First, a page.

Kaiser Health News: Costs Of Employer Insurance Plans Surge In 2011
Employers' spending on health coverage for workers spiked abruptly this year, with the average cost of a family plan rising by 9 percent, triple the growth seen in 2010. … Although many benefit analysts say the federal health law's requirements played only a small part in the rise, the results could provide political fodder for both supporters and opponents of the law (Appleby, 9/27).
USA Today: Survey: Health Insurance Costs Surge In 2011
As Congress works to decrease the federal deficit by cutting health care programs such as Medicare, policy experts say health providers will have to find money elsewhere, which could force insurance premiums higher for most Americans (Kennedy, 9/27).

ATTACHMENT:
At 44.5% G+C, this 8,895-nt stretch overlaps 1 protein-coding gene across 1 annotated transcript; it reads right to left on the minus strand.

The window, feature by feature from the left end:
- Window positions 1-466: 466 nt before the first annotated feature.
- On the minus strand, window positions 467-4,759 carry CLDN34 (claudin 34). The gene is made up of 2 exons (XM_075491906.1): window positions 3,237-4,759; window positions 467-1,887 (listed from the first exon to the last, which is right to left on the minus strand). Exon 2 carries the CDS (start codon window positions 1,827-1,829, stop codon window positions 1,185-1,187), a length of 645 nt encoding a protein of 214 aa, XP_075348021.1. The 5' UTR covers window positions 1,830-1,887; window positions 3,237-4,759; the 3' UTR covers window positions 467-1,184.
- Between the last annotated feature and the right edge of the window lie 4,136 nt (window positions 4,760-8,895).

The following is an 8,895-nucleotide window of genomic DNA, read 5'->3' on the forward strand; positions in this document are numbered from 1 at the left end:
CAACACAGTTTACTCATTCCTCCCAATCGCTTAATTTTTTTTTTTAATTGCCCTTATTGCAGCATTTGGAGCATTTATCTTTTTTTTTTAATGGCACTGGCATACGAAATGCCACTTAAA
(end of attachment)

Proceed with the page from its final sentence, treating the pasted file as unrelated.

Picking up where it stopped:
The Wall Street Journal: Employers' Health-Care Premiums Jump 9%
The health-insurance premiums employers pay rose sharply this year, with the average annual cost of family coverage passing the $15,000 mark for the first time, according to a major survey (Mathews, 9/28).
McClatchy: Job-based Health Insurance Premiums Rise Sharply
After modest increases last year, the cost of job-based health insurance for families and individuals has jumped sharply this year, even though insurers are paying less in benefits as cash-strapped American workers opt for less medical care. For the estimated 150 million workers with employer-sponsored coverage, the average cost of family health insurance jumped 9 percent this year to $15,073, while the price of individual coverage rose 8 percent to $5,429 (Pugh, 9/27).
Reuters: Health Insurance Premiums Climb Faster In 2011